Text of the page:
By Rebecca Jacobs, Posted on January 4, 2022
At the 2021 Climate Change Conference (COP26), dozens of world leaders pledged to end global deforestation by 2030. But what does this mean for the Wabanaki forest in the Maritimes?
With a deforestation rate of 0.02%, deforestation seems to be of little concern in Canada. Yet this hides a more complex truth: that under business-as-usual, Canada’s forests are a net source of carbon.
To understand why, let’s first look at the difference between deforestation and degradation:
- Deforestation: when forests are converted to non-forest uses, like roads or agricultural lands.
- Degradation: a gradual process through which a forest’s composition, overall health, and ecosystem diversity declines, often due to unsustainable logging.
Both deforestation and degradation have a negative climate impact, and together are responsible for approximately 12% of greenhouse gas emissions. In the Maritimes, forests are being severely degraded by unsustainable forestry and clearcutting — negatively impacting the ecosystems they support, the livelihoods that depend on them, and the global climate.
“In the Maritimes, clearcutting is the dominant paradigm and that has to change. We’ve got to put the ecological, social, and climate values first in our decision making. We need to switch to a more ecological approach.”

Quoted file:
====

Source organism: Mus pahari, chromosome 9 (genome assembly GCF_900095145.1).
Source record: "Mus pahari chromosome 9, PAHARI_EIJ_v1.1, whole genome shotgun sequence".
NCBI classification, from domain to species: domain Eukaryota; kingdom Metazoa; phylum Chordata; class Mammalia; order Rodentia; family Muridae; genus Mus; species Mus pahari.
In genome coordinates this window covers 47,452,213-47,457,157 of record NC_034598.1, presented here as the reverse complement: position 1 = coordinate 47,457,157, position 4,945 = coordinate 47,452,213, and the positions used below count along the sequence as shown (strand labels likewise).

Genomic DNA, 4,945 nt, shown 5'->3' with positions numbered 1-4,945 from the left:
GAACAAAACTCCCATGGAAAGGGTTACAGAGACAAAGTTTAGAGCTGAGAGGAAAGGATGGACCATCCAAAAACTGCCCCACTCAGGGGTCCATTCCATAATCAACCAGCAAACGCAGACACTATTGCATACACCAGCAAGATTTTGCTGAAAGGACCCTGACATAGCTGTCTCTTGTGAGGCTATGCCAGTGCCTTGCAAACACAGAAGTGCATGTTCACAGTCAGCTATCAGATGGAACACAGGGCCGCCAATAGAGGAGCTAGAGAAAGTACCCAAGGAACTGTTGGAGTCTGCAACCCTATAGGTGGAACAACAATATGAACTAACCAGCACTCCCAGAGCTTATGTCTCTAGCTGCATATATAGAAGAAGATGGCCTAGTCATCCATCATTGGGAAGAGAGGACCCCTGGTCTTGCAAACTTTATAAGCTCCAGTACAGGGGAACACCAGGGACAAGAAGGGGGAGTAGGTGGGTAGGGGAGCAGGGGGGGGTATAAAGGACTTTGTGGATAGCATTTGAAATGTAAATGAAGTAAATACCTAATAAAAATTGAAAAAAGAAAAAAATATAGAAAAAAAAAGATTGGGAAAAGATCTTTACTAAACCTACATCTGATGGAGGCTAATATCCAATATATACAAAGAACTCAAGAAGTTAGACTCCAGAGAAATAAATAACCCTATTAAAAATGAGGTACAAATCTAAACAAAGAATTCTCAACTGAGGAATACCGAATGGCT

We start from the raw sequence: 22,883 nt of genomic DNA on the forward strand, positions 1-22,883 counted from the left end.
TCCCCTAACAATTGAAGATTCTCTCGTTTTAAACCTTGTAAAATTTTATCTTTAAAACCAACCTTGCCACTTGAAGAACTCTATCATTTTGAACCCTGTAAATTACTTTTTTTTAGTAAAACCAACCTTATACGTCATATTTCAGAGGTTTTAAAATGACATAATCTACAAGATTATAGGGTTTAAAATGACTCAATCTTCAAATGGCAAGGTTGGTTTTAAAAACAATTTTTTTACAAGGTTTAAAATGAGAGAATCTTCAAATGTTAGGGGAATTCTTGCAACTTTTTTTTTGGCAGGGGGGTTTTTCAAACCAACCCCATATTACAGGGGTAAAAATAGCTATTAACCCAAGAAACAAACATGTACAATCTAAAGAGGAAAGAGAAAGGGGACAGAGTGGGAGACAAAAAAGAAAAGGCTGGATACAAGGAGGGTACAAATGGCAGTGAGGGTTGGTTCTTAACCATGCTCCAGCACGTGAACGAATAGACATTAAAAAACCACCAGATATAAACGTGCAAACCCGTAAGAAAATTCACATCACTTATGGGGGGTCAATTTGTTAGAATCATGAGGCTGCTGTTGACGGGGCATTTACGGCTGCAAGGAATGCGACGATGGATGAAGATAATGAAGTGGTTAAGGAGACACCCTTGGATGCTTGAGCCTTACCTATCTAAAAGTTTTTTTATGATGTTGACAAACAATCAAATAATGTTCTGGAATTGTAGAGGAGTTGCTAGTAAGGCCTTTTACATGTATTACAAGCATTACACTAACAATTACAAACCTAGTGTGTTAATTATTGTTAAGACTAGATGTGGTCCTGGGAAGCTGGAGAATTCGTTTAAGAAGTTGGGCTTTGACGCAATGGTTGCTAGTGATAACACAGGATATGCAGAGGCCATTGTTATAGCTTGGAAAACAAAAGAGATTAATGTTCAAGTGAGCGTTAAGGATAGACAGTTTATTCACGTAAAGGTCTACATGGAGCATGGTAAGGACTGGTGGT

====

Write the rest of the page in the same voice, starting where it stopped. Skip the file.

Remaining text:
– Daimen Hardie, Executive Director
The good news?
It can take hundreds of years, but a degraded forest can return to a diverse and resilient ecosystem — if it’s protected from further clearcutting. Experts agree that halting the degradation of forests and promoting their restoration has the potential to contribute over one-third of the total climate change mitigation needed to meet 2030 climate targets.
We know there can be a better future for the forests and communities that rely on them. With the right support, the special Wabanaki forests can become a global climate solution.
Learn more about the tools and resources we provide family forest owners to help them transition to ecological forestry practices or keep reading to find out what a changing climate means for the unique Wabanaki forest across the region.